Where does housing fit in?

Looking at progress against the pillars of the Beveridge welfare state: health, housing and education, many commentators have identified housing as the ‘wobbly pillar’, starved of investment or ineffectively maintained. The forthcoming UK Housing Review will show that the past two years has seen the highest sustained investment in social housing in the last three decades.  However, with 4.5m on housing registers and affordability ratios extending beyond the average there is a clear and pressing need for change.

The Hills Review into the future of social housing (2007) underlined that while there is a wide range of ways of supporting better housing provision, Britain has traditionally focused on three ways of providing housing support: the provision of social housing at affordable, sub-market rents; means-tested Housing Benefit; and tax benefits for owner-occupiers. [note]Hills, John (2007) Ends and means: the future roles of social housing in England. Centre for Analysis of Social Exclusion, London School of Economics and Political Science, London, UK[/note]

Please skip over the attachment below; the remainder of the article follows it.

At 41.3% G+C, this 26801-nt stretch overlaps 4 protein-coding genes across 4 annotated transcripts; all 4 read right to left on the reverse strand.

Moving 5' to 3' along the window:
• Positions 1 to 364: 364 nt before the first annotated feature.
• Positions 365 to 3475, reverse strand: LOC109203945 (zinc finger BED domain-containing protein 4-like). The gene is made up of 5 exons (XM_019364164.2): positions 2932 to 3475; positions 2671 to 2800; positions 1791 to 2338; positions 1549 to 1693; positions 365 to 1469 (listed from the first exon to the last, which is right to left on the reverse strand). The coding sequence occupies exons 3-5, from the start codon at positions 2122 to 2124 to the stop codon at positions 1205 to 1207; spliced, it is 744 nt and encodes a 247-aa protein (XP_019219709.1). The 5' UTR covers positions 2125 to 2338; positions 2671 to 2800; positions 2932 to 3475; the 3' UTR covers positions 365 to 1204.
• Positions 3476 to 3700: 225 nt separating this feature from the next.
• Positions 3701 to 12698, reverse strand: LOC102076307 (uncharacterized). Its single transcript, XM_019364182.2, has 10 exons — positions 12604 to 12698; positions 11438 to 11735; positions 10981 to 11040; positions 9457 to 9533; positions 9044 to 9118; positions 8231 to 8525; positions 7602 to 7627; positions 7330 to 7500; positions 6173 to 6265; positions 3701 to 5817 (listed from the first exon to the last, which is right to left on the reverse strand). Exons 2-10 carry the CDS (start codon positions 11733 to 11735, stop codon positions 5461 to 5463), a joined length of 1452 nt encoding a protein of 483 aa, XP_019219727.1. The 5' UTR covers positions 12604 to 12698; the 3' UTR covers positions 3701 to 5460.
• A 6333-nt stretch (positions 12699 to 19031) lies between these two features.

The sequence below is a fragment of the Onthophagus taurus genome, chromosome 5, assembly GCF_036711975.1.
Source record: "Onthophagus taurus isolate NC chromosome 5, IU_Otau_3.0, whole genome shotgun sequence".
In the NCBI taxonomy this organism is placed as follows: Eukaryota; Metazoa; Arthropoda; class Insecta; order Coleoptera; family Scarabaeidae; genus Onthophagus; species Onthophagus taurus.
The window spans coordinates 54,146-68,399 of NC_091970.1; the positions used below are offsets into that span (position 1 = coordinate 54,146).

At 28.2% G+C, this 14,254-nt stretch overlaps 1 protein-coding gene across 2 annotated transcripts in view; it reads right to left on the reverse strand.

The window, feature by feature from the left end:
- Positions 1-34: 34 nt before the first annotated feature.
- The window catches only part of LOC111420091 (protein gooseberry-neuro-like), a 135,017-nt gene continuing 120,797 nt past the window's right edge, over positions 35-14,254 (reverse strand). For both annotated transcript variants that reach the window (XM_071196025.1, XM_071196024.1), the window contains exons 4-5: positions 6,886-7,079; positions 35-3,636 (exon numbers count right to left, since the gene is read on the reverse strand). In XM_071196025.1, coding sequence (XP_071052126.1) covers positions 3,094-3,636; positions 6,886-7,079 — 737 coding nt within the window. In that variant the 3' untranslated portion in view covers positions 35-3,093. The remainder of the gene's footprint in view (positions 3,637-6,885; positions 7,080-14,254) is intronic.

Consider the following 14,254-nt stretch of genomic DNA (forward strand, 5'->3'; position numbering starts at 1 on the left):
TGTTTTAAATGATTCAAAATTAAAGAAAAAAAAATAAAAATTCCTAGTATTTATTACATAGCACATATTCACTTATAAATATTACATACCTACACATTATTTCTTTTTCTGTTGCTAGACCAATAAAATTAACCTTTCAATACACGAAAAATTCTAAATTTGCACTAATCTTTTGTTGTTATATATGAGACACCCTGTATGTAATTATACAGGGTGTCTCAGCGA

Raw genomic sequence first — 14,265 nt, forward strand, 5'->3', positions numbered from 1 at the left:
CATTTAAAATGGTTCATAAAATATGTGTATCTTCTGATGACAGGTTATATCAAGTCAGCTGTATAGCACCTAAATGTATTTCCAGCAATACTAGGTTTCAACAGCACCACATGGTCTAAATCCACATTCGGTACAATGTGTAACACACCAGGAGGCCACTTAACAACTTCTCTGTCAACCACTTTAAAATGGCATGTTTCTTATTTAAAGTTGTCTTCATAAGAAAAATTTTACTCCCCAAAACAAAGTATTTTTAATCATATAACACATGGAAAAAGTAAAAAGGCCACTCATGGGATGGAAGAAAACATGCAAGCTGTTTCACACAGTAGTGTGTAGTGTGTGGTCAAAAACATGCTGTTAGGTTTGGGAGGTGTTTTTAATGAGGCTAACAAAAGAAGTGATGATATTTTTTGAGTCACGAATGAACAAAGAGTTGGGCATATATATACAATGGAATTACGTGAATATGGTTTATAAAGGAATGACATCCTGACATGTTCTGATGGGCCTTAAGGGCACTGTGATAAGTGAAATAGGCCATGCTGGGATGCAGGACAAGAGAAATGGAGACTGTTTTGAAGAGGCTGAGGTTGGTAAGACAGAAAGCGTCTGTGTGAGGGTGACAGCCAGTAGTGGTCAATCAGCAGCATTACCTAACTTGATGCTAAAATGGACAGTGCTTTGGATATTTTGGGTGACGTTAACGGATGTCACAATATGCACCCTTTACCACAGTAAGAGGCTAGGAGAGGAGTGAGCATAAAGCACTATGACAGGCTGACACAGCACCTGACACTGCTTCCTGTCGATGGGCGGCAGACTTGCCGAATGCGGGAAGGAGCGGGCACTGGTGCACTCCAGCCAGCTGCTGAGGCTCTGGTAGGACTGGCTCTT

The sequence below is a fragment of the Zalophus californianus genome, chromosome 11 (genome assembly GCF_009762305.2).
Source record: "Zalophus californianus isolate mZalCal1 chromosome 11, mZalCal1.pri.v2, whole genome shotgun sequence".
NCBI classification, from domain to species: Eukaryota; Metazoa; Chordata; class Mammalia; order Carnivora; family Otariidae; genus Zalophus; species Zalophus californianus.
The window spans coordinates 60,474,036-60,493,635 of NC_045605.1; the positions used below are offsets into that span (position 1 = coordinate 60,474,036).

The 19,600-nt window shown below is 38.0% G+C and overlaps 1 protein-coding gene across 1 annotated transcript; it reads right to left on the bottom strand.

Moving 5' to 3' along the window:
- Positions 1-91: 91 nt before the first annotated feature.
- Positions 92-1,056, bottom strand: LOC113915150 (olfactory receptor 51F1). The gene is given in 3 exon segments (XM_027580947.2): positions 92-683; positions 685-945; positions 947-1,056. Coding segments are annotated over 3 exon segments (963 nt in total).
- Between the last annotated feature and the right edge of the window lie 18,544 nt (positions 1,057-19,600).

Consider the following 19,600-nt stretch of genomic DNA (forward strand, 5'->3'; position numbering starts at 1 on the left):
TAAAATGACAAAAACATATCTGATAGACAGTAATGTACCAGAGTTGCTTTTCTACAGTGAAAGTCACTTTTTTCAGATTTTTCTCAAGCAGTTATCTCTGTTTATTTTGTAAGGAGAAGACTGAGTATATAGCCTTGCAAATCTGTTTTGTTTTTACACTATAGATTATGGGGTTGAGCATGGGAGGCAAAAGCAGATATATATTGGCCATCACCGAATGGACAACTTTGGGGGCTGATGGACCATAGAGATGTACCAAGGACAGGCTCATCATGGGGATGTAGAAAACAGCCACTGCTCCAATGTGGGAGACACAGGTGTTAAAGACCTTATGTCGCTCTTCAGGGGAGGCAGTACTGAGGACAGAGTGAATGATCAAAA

The proportion of total welfare bill taken up by housing has increased considerably over recent years, and reform has been slow. The coalition government entered power with a commitment to reducing the welfare bill. The Emergency Budget of June 2010, the Spending Review, and consultation on the creation of the Universal Credit, have ushered in a dramatic and wide scale reform of Housing Benefit. This is an appropriate time for those interested in a Citizen’s Income to consider these changes and to ask where housing best fits with a Citizen’s Income.